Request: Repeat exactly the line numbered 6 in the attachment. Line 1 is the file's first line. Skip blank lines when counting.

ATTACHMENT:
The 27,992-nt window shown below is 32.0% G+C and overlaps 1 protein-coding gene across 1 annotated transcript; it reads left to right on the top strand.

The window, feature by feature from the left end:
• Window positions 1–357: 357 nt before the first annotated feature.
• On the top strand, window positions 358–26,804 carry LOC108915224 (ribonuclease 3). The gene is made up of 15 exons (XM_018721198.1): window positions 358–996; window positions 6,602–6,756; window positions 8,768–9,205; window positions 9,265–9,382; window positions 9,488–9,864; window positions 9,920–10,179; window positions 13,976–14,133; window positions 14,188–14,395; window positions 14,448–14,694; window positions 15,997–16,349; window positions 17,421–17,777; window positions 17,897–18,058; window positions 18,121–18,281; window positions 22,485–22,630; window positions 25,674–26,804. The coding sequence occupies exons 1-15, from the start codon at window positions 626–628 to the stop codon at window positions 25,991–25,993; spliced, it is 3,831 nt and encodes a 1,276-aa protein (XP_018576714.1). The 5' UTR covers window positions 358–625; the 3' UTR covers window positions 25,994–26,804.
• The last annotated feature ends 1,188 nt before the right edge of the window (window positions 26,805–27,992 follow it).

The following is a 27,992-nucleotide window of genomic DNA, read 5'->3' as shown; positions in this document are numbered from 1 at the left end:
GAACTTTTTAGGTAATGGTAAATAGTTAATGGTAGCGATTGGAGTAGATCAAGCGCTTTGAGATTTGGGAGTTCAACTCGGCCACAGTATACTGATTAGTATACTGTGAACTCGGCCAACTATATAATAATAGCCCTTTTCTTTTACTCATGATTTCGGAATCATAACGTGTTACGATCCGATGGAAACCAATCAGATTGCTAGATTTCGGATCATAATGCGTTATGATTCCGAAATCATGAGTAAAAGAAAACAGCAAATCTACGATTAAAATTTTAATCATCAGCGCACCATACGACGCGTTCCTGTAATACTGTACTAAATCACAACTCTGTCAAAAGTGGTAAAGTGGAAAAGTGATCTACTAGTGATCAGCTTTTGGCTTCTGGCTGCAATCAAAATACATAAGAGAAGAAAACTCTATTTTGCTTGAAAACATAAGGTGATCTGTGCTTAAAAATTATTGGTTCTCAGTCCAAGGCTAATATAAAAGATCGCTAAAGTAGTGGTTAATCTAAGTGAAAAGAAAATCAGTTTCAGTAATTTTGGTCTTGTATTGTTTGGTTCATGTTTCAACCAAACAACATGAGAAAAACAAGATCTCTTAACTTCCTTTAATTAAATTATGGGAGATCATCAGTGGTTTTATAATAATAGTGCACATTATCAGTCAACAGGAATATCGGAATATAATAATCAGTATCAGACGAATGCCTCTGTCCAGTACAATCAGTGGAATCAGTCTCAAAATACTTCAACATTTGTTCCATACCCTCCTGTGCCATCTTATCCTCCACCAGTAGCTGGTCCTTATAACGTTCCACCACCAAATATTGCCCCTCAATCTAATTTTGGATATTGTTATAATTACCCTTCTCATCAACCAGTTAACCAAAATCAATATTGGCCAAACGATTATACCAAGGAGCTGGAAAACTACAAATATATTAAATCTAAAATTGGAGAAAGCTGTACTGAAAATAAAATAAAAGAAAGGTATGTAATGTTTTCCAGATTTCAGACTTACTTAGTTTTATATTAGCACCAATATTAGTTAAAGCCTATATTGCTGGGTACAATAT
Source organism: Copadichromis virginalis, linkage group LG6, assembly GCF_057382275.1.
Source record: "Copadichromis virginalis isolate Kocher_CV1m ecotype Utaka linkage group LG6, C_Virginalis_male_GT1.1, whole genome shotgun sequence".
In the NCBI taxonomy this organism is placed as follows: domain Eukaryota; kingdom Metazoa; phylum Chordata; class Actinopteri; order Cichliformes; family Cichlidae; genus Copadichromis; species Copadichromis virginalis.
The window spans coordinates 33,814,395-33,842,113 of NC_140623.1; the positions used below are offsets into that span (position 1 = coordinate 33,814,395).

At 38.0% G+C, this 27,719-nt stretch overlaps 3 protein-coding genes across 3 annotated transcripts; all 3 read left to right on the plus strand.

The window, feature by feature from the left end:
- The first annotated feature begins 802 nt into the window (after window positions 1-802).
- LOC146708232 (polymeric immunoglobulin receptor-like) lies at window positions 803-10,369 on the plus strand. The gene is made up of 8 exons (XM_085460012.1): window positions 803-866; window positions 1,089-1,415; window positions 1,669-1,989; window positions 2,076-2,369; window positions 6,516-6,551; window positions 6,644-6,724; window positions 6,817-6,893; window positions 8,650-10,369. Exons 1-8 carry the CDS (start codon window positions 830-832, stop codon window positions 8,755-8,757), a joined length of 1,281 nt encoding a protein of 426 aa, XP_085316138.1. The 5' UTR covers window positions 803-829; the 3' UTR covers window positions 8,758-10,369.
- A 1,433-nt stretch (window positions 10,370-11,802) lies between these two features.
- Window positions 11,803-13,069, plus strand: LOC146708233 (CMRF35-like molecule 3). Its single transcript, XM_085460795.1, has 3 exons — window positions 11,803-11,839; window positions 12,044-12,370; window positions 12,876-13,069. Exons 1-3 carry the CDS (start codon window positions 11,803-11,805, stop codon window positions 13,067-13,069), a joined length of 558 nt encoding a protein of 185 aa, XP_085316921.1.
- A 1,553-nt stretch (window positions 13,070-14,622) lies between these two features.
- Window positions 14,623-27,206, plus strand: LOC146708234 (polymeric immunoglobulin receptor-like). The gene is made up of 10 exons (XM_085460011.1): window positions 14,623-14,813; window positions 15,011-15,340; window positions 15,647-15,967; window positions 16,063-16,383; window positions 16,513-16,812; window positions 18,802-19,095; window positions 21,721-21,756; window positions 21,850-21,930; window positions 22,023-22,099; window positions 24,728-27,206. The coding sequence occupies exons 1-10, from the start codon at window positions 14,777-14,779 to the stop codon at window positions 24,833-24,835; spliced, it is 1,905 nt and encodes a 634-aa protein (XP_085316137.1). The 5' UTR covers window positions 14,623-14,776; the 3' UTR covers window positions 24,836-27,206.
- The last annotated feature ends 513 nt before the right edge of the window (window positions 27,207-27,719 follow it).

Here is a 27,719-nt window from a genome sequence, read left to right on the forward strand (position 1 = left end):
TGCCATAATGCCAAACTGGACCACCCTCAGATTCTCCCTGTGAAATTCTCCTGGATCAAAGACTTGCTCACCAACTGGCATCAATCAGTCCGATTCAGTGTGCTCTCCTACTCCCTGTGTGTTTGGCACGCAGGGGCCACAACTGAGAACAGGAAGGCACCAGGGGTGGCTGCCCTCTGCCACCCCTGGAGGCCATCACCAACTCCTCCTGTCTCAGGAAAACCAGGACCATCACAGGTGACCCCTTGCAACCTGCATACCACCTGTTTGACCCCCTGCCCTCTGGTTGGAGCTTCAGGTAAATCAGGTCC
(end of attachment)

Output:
The following is a 27,992-nucleotide window of genomic DNA, read 5'->3' as shown; positions in this document are numbered from 1 at the left end: